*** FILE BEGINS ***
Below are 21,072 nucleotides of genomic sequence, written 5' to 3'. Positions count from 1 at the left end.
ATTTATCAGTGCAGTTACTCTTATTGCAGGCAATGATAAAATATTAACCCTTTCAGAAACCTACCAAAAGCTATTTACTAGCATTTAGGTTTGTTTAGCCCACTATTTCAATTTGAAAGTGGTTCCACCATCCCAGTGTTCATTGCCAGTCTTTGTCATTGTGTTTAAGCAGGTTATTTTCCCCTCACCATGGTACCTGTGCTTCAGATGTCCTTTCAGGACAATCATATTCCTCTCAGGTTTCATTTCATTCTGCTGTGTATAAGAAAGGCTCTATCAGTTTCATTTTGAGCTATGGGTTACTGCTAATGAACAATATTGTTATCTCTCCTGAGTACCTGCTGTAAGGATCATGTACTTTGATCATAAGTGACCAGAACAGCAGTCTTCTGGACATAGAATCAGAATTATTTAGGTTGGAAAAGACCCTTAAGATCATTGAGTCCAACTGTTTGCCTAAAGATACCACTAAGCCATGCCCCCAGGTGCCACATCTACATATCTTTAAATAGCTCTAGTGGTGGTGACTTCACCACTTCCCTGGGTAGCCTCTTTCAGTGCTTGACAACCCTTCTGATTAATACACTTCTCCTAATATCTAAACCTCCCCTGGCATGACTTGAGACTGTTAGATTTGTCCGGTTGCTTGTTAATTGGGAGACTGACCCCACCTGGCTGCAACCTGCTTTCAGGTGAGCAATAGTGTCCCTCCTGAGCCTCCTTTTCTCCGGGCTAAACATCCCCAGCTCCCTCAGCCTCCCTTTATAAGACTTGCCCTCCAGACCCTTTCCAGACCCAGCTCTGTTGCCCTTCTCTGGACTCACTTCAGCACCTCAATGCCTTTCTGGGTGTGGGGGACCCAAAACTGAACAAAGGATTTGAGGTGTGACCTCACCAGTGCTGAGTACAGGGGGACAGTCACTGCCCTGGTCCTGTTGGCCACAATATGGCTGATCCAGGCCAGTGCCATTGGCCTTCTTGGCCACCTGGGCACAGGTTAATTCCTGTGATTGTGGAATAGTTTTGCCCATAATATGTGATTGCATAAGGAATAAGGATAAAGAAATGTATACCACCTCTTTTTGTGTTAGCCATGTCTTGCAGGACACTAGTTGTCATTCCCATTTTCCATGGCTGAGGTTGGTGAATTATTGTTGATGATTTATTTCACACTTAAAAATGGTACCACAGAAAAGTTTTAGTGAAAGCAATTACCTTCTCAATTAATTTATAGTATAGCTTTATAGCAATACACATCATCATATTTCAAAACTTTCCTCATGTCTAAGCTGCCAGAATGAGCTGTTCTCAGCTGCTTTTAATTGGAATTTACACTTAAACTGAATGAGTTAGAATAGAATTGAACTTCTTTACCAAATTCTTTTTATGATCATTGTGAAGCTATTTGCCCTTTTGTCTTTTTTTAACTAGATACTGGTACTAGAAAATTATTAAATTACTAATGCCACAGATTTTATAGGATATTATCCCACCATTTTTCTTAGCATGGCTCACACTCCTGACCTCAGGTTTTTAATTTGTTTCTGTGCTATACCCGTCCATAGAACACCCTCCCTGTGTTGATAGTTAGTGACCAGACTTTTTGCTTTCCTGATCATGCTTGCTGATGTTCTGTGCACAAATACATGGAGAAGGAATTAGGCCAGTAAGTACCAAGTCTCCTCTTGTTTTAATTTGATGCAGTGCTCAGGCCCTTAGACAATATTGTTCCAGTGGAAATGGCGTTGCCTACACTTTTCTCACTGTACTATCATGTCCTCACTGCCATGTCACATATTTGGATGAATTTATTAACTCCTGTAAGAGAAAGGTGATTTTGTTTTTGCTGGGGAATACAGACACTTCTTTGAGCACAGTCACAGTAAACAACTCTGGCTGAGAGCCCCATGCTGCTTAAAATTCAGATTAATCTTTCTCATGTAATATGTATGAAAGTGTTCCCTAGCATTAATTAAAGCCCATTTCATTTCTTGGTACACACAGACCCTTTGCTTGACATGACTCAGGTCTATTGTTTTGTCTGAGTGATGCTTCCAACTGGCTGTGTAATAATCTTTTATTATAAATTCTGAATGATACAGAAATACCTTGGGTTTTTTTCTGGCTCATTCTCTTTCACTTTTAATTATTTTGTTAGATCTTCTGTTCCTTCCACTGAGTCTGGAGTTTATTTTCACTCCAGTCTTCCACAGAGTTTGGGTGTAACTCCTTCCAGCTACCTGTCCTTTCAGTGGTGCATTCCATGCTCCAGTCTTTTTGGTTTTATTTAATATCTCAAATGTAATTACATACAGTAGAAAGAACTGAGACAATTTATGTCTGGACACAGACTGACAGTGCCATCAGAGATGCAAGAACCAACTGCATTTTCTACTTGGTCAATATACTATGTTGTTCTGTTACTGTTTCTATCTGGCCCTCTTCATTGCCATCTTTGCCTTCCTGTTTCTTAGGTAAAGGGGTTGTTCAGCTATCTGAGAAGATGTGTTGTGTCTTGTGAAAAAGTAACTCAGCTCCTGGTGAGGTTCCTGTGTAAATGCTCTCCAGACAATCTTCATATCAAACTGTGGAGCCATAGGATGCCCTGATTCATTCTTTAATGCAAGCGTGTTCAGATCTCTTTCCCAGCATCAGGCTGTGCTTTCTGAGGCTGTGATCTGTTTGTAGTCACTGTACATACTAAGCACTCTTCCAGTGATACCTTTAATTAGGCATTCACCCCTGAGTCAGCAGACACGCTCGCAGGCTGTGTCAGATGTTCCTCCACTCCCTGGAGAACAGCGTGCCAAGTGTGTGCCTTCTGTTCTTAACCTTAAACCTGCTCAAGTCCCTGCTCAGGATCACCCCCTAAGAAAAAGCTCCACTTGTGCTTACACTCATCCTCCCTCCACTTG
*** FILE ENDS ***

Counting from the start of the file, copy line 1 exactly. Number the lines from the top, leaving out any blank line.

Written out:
Below are 21,072 nucleotides of genomic sequence, written 5' to 3'. Positions count from 1 at the left end.